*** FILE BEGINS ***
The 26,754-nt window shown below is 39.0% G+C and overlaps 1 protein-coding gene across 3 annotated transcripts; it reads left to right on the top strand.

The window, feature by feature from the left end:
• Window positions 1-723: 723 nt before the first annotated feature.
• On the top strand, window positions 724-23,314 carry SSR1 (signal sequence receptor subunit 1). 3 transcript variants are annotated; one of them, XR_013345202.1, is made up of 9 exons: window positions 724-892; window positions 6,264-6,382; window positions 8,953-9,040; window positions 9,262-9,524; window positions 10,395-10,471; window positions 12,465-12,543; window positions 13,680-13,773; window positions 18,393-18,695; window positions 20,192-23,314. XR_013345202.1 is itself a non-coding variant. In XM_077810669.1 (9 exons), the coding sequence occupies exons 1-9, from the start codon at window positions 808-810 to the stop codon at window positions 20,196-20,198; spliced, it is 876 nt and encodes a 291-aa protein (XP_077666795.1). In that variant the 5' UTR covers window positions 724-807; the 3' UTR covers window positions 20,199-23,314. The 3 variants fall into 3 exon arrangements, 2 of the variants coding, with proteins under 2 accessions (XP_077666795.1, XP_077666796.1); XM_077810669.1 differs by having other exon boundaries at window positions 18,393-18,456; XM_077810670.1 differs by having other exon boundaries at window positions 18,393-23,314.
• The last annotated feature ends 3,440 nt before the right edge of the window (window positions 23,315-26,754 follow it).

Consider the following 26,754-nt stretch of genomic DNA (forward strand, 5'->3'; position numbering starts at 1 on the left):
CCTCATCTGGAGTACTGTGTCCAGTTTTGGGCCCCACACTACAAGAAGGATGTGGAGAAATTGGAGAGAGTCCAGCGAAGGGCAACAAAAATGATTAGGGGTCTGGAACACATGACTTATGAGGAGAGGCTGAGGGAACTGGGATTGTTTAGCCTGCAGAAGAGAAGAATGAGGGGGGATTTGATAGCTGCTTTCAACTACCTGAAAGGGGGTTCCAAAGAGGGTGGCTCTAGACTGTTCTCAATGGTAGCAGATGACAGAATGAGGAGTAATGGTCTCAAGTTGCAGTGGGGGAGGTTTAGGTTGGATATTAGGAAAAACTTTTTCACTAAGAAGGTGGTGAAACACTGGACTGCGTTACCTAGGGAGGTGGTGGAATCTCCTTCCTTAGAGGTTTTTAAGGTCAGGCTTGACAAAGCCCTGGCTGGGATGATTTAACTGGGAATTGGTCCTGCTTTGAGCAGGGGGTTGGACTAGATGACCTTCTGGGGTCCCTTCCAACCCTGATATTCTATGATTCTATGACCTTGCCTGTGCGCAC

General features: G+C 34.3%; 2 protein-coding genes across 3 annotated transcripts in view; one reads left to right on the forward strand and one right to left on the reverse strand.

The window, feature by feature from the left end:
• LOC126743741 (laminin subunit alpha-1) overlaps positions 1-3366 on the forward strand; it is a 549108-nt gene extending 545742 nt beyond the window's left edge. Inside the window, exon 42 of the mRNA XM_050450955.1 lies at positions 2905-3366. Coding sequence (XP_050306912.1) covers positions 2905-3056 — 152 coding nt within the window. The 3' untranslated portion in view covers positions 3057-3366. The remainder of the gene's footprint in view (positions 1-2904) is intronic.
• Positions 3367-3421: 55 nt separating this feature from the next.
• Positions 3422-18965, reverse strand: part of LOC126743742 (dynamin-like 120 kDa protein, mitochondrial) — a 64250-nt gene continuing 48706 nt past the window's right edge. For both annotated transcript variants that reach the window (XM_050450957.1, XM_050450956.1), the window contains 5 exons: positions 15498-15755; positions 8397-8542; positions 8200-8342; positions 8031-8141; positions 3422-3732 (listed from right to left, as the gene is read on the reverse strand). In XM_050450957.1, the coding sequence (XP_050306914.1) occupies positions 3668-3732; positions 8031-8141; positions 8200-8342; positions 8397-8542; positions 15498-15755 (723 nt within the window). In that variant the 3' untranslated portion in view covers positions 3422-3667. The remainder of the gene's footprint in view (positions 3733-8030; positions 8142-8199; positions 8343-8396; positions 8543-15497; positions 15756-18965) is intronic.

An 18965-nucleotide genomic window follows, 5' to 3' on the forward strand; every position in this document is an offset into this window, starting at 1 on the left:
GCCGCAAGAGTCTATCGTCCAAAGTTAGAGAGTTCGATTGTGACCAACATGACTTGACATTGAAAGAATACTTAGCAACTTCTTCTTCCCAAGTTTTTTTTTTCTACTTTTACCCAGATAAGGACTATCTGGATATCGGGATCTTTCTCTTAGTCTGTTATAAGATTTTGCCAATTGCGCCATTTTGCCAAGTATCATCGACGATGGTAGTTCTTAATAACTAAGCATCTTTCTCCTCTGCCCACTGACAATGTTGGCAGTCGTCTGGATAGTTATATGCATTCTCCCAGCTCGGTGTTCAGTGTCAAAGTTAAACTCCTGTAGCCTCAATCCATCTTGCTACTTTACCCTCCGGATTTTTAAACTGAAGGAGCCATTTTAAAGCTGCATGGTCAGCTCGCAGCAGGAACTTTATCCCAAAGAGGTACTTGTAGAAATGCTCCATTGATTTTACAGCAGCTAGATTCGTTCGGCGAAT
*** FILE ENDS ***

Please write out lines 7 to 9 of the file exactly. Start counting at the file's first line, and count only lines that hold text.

CCTCATCTGGAGTACTGTGTCCAGTTTTGGGCCCCACACTACAAGAAGGATGTGGAGAAATTGGAGAGAGTCCAGCGAAGGGCAACAAAAATGATTAGGGGTCTGGAACACATGACTTATGAGGAGAGGCTGAGGGAACTGGGATTGTTTAGCCTGCAGAAGAGAAGAATGAGGGGGGATTTGATAGCTGCTTTCAACTACCTGAAAGGGGGTTCCAAAGAGGGTGGCTCTAGACTGTTCTCAATGGTAGCAGATGACAGAATGAGGAGTAATGGTCTCAAGTTGCAGTGGGGGAGGTTTAGGTTGGATATTAGGAAAAACTTTTTCACTAAGAAGGTGGTGAAACACTGGACTGCGTTACCTAGGGAGGTGGTGGAATCTCCTTCCTTAGAGGTTTTTAAGGTCAGGCTTGACAAAGCCCTGGCTGGGATGATTTAACTGGGAATTGGTCCTGCTTTGAGCAGGGGGTTGGACTAGATGACCTTCTGGGGTCCCTTCCAACCCTGATATTCTATGATTCTATGACCTTGCCTGTGCGCAC

General features: G+C 34.3%; 2 protein-coding genes across 3 annotated transcripts in view; one reads left to right on the forward strand and one right to left on the reverse strand.

The window, feature by feature from the left end: